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On January 27, an E-11A Battlefield Airborne Communications Node aircraft of the US Air Force crashed in the Taliban-controlled Deh Yak district of Ghazni province, 150 kilometers from the Afghan capital.
When the incident took place, the crashed plane was initially described as a passenger plane with up to 83 people on board. However, after Taliban-affiliated media accounts released videos from the crash site, the passenger plane version was debunked and the Pentagon confirmed that the incident happened with a US military aircraft.
The crashed E-11A (tail number 11-9358) was one of just four Bombardier Global Express Business jet aircraft purchased by the U.S. Air Force and equipped with the Battlefield Airborne Communications Node (BACN).
The BACN is a communications relay and gateway system that enables real-time information flow across the battlespace between similar and dissimilar tactical data link and voice systems through relay, bridging, and data translation in line-of-sight and beyond-line-of-sight situations.
The BACN can allow surface and air forces to overcome communications difficulties caused by rough terrain, distance and different types of communications networks employed by different types of aircraft and equipment.
The unit cost of a single E-11A equipped with the BACN has not been officially revealed. However, it is approximately $1 billion. In January 2020, the Pentagon announced that Northrop Grumman Systems was awarded a $217.2 million modification contract to support payload equipment and services for the BACN. Work will be carried out in San Diego and at undisclosed overseas locations, with an expected completion date of January 23, 2021. The total cost of the contract after the recent modification is $570.2 million.
The crashed aircraft was assigned to the 430th Expeditionary Electronic Combat Squadron based at Kandahar Air Field and providing service across the CENTCOM area of operations.
All existing E-11As are deployed in Kandahar. The E-11A flies over Afghanistan constantly. It surpassed 10,000 sorties in 2017, about eight years after being initially deployed to the country.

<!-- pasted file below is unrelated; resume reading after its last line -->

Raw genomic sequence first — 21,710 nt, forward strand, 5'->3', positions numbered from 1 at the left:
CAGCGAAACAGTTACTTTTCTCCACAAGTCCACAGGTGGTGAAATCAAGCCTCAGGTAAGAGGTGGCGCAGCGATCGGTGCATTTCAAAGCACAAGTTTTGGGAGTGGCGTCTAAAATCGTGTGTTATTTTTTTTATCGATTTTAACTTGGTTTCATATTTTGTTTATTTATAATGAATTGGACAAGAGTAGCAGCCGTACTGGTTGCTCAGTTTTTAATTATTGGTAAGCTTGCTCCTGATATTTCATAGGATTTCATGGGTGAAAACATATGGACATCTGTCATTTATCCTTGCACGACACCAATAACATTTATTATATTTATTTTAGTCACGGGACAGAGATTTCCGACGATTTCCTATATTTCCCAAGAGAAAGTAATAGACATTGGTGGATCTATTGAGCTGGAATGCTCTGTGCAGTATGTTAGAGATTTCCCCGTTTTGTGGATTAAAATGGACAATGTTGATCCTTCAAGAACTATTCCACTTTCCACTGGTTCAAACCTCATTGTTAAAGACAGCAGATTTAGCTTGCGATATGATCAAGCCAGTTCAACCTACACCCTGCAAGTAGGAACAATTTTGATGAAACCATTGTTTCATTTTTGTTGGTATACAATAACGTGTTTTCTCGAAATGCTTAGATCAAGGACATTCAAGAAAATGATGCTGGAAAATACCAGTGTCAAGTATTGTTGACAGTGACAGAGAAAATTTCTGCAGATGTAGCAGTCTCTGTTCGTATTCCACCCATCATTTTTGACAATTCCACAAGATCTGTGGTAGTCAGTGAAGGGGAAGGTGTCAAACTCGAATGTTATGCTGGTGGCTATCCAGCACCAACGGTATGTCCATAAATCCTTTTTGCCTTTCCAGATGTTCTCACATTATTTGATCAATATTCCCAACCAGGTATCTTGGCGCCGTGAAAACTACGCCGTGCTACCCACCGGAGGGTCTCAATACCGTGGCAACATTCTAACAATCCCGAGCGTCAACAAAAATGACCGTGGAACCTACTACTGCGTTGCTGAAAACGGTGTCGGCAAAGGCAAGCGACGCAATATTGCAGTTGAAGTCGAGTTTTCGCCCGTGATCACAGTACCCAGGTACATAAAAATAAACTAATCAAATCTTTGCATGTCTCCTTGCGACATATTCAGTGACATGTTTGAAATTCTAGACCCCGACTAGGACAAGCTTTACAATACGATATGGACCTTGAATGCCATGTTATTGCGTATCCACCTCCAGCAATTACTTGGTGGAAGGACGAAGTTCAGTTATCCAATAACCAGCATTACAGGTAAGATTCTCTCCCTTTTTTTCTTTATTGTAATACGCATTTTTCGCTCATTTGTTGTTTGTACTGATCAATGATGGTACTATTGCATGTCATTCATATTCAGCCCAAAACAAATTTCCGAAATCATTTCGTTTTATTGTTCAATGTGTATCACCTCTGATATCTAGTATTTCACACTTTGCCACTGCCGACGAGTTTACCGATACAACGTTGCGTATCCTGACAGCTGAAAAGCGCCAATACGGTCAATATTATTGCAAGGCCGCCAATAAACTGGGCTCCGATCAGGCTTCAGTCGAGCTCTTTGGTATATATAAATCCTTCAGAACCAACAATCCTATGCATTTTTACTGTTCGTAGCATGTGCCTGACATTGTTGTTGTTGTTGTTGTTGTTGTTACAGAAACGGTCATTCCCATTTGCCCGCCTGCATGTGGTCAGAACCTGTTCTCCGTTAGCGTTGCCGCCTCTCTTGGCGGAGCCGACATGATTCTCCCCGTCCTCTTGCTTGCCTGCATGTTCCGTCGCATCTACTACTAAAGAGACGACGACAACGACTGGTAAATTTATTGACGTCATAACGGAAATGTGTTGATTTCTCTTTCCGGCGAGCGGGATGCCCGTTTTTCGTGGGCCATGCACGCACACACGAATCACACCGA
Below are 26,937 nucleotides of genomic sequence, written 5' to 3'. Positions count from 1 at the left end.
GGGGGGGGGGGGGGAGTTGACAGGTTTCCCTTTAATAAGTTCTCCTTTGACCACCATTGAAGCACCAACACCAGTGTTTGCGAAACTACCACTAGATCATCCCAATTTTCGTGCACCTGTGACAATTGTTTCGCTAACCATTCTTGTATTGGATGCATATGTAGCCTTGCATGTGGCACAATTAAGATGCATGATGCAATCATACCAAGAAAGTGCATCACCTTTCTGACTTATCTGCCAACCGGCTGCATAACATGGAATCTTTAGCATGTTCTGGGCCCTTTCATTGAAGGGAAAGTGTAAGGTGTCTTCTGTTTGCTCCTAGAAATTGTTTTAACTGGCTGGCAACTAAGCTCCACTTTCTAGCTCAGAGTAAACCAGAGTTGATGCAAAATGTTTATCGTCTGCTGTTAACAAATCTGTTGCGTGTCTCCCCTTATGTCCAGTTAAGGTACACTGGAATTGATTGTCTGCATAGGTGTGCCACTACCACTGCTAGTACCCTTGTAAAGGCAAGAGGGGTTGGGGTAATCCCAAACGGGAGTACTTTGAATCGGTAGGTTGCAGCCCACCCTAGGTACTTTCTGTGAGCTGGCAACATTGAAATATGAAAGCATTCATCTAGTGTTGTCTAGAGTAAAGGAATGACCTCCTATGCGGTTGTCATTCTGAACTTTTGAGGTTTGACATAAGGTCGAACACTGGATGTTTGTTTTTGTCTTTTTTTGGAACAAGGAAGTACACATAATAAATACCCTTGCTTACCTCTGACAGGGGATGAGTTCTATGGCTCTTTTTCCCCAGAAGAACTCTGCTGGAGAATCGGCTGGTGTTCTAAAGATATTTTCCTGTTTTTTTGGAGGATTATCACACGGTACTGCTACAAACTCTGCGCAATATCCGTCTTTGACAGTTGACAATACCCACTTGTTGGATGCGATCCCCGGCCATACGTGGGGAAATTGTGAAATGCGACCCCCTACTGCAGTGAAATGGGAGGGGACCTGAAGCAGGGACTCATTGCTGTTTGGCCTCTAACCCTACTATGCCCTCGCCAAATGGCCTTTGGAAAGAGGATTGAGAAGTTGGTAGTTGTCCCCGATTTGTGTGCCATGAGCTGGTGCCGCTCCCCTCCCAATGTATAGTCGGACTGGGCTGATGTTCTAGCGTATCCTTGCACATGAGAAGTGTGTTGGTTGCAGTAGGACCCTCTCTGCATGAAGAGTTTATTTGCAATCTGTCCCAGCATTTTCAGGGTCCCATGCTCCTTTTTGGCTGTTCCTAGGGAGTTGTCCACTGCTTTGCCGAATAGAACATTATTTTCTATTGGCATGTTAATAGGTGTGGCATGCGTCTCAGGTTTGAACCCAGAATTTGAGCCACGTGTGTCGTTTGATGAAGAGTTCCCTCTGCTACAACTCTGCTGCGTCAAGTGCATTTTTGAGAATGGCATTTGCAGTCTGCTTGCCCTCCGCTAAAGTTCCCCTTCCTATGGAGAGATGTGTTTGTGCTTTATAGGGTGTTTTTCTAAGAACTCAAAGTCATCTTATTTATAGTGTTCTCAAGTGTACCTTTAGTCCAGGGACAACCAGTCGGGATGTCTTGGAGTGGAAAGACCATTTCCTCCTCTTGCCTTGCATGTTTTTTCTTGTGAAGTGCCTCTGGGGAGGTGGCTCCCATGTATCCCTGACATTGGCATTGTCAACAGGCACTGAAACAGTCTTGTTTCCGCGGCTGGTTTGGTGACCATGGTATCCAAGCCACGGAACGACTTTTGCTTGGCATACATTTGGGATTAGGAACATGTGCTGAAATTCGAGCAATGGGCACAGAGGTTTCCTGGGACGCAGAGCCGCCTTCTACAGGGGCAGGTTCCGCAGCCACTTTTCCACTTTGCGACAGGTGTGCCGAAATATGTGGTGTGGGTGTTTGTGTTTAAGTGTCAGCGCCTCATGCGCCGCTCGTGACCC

The loss of such a high-value asset as the E-11A is a major blow to the US capabilities in the region by itself. Prior to the January 27 incident, the US had 8 aircraft equipped with the BACN: four E-11As and four unmanned EQ-4Bs which are modernized variants of the RQ-4 Global Hawk. Now, there are only 7 such aircraft capable of performing command-and-control battle management functions, communication, electronic warfare tasks, and surveillance. 12.5% of the BACN fleet was lost in a single day.
The mystery surrounding the crash is another issue. The Taliban was first to report that the incident involved a US military aircraft on January 27 and release videos and photos from the site. The movement claimed that the aircraft was shot down by a rocket and applauded “the bravery and courage” of the “men” that did this.
Reports appeared claiming that Michael D’Andrea, head of the CIA’s Iran Mission Centre and one of the persons that orchestrated the assassination of Iranian General Qassem Soleimani, died in the E-11A crash, which he supposedly used as a mobile command. This story describes the E-11A crash as Iranian revenge for the actions of the United States. Nonetheless, these claims remain unconfirmed.
The US military did not comment on the supposed death of D’Andrea, but strongly denied reports that the aircraft was shot down by enemy fire. It also announced that on January 28 US forces recovered the remains of two personnel from the site, the flight data recorder and destroyed the remnants of the aircraft.
The aircraft destruction was needed to prevent high-tech equipment from falling into the hands of the Taliban. The aforementioned casualties were identified as Lt. Col. Paul K. Voss, 46, and Capt. Ryan S. Phaneuf, 30.
In general, the E-11 flies with a crew of two. So, the casualtie part of the US official version is plausible. The problem is the ability of US forces to ensure that no high-tech equipment or sensitive data leaked to the Taliban.
Images from the crash site released from the Taliban on January 27 show at least one burned body.
- If we adopt the version that two US personnel died in the crash and US forces evacuated their bodies, it becomes evident that Taliban forces were there first and took all that they wanted. This may include BACN components that will later become accessible for third parties. Washington and mainstream media have repeatedly accused Russia and Iran of contacting the Taliban despite the fact that the US itself is in talks with the group.
- If we imagine that US forces somehow reached the crash site first and just announced this on January 28 to trick its rivals, the question appears: to whom did the images of the body shown by the Taliban belong? In this case, reports claiming that the US is hiding some vital casualties become reasonable.
The D’Andrea death story could easily appear to be just a successful example of propaganda in the ongoing US-Iranian media and diplomatic standoff. However, the reality behind this media noise may appear even more hard-hitting with some BACN components soon appearing in the hands of key US geopolitical competitors.